Sri Lanka rupee volatility from flexible exchange rate policy: central bank
ECONOMYNEXT – Recent volatility of Sri Lanka’s rupee against the US dollar stems from a flexible exchange rate policy followed by the central bank, where it was deliberately refraining from intervening, its deputy governor Nandalal Weerasinghe said.
The central bank is allowing the foreign exchange market to determine the exchange rate and was not intervening, he said during the presentation of the bank’s annual report for 2017 Thursday.
"There is more volatility in exchange rate than before," Weerasinghe said.
"This is a sign of a market determined exchange rate. If we think it is too much movement we can intervene."
Sri Lanka had collected about 9.8 billion US dollars in reserves by April after a 2.5 billion US dollar bond sale, which was almost the highest in is history.
Weerasinghe said despite having 10 billion US dollars in reserves the central bank was holding back and was also looking at other movements.
He said the Indian rupee, the Indonesian rupiah, Philippines peso and the Australian dollar have also weakened of late.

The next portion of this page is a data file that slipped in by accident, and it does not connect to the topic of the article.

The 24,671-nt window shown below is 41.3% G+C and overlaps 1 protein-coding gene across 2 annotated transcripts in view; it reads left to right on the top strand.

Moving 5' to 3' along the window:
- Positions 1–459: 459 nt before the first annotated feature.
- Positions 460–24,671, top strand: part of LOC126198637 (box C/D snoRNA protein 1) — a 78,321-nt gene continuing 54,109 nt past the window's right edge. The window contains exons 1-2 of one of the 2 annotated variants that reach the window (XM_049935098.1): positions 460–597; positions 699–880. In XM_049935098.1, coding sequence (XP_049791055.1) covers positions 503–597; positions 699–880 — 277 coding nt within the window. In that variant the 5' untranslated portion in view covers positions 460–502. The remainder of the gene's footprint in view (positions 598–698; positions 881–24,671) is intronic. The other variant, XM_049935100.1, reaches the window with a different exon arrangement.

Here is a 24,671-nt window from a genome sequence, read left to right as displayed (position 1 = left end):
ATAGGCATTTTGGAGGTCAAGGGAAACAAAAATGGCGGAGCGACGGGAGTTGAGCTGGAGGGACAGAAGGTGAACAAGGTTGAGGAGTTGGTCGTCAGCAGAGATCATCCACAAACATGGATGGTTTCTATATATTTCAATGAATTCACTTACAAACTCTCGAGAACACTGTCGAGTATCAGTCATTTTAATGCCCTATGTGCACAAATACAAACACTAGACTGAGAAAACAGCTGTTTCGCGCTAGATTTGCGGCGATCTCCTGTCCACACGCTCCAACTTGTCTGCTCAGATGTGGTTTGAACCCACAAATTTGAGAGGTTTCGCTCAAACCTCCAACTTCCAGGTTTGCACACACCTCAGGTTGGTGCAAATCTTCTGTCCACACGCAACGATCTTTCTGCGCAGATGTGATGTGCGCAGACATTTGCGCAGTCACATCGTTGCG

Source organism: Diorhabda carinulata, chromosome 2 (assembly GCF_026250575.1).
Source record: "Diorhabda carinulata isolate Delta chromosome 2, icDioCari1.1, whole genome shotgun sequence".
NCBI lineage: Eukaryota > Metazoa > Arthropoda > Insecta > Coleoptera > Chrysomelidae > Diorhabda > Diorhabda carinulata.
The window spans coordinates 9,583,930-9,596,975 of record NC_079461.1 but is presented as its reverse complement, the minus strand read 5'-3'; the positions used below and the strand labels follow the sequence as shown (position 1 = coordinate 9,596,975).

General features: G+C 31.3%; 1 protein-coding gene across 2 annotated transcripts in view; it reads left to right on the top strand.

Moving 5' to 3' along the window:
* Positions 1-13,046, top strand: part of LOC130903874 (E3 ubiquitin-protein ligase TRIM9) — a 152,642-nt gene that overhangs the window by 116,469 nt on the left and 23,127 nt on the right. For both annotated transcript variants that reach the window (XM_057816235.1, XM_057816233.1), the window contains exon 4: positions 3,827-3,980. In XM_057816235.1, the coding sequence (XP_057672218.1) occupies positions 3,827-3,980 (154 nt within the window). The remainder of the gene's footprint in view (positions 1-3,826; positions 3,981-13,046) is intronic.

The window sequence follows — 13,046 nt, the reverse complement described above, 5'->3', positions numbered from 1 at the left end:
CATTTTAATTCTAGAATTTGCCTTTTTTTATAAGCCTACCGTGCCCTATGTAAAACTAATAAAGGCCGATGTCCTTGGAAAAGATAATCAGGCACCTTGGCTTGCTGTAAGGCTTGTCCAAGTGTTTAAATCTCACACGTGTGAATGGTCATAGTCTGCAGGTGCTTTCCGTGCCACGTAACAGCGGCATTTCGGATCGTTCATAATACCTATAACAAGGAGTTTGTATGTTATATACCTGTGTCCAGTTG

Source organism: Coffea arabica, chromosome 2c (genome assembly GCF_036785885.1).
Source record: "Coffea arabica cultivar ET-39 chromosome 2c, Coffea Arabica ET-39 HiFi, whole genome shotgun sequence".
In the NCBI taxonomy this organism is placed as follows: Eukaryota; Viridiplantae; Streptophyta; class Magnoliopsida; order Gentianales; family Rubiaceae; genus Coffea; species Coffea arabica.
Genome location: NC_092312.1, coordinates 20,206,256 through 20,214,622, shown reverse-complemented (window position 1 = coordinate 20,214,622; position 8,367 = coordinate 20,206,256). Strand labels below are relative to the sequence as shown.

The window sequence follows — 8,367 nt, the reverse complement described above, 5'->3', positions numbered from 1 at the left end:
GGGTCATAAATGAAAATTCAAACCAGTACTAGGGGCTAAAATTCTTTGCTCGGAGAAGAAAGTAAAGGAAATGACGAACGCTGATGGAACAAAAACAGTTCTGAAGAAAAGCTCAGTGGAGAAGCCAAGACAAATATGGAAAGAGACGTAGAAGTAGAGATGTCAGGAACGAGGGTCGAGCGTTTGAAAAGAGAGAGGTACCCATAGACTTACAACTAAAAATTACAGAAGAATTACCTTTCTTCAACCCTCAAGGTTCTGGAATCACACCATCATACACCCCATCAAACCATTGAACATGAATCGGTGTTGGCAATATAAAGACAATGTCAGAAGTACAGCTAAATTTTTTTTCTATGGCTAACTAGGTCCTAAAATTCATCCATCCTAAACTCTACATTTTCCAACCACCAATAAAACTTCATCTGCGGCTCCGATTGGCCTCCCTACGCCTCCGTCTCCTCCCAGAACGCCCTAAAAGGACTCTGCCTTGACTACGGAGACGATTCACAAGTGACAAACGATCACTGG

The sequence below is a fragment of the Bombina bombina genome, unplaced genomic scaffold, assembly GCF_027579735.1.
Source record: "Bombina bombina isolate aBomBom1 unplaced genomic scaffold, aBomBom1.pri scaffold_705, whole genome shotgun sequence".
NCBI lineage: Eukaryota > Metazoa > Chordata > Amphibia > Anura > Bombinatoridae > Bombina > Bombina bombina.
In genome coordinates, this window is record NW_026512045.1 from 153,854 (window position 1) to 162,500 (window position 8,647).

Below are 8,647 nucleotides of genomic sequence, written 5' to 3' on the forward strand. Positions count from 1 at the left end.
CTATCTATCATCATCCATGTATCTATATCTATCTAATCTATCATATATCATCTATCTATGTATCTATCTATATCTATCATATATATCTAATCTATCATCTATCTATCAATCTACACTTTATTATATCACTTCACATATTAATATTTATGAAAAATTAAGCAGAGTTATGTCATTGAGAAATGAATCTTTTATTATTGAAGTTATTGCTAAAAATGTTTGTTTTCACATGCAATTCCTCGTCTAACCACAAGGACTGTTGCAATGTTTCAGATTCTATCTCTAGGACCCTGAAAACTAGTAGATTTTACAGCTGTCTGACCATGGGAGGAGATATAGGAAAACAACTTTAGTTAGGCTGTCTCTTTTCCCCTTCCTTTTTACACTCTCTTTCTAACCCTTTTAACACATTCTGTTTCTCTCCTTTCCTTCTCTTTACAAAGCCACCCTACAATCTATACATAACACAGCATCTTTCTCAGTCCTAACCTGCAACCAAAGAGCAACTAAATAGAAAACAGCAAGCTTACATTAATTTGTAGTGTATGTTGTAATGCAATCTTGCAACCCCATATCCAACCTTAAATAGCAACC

Analysts had previously warned that the Philippines central bank set up under US pressure by the same architect had bankrupted itself, had some of the worst monetary records in East Asia, with permanently depreciating peg that generate labour exports to the Middle East and better managed East Asian nations.
Over the last year, the Philippines and Indonesian currencies have diverged from the better managed East Asian central banks which produce currencies such as the Singapore dollar, Malaysian Ringgit, New Taiwan dollar and the Korean won.
India is also bad benchmark for monetary policy, analysts have waned. Australia had a true independent floating rate with and exchange rate consistent with its monetary policy, which does not depreciate over the longer term. (Colombo/Apri26/2018)